Four of the female associates suing Jones Day for sex discrimination want to maintain their Jane Doe status while pursuing their claims.
International law firm Jones Day has asked the U.S. District Court for the District of Columbia to “unmask” the Jane Doe plaintiffs. But the request was filed without meeting and conferring with plaintiffs—a mandatory prerequisite for nondispositive motions like these, the women told the court May 23.
The firm is accused of underpaying its female associates and not providing them with the same opportunities for advancement as provided to its male associates.
Jones Day isn’t alone. Morrison & Foerster LLP is defending claims that it forces pregnant associates out the door, and last summer Proskauer Rose settled a lawsuit brought by a female partner alleging a hostile work environment based on sex discrimination.
A conference with the Does’ counsel would alleviate Jones Day’s asserted concerns about the women’s anonymity, the Does say. The law firm’s motion claimed certain procedural and discovery-related worries about the pseudonyms that could have been dealt with outside of the courtroom, they say.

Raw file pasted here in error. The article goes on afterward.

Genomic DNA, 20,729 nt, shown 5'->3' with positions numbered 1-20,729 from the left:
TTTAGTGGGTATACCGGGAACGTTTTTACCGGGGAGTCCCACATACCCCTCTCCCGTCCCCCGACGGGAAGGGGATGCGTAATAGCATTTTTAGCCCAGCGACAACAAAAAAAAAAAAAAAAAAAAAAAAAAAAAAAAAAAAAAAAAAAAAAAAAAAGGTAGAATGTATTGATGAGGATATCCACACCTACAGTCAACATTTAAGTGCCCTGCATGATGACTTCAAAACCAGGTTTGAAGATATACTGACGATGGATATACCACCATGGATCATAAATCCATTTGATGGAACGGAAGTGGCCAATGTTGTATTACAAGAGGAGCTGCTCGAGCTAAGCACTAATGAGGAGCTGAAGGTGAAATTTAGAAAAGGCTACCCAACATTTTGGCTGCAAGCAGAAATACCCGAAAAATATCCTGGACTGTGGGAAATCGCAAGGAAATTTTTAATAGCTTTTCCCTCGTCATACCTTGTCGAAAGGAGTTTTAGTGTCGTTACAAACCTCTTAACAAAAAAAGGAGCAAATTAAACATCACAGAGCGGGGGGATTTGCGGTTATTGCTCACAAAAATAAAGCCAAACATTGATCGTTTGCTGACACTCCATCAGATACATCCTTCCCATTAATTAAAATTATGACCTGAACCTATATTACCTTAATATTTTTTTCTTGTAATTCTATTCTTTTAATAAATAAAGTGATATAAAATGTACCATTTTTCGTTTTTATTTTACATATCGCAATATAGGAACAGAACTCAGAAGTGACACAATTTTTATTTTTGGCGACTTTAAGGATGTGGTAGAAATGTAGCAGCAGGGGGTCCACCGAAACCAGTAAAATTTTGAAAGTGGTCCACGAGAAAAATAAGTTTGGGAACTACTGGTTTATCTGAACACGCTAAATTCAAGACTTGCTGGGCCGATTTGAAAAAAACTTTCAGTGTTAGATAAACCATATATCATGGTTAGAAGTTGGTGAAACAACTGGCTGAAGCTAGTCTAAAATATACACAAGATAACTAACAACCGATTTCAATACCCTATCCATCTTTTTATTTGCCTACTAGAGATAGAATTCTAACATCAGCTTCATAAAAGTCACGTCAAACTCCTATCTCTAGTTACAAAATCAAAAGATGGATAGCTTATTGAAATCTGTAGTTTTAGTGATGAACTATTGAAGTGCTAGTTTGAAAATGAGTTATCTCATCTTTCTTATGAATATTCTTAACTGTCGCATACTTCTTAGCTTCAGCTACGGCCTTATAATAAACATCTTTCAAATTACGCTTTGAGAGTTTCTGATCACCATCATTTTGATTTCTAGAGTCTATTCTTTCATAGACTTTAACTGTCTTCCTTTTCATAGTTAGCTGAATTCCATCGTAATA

The four Jane Does have also met their burden to continue on anonymously for the time being, they say. Their medical records and the identities of their minor children should stay private, and proceeding under their real names “runs a very real risk of inflicting grave injury on their livelihoods, financial prospects, career opportunities, and reputation in the industry,” they say.
Two women have attached their real names to the lawsuit: Nilab Tolton and Andrea Mazingo.
Sanford Heisler Sharp LLP represents the Does, Tolton, and Mazingo. Jones Day represents itself.
The case is Tolton v. Jones Day, D.D.C., No. 19-cv-00945, motion in opposition filed 5/23/19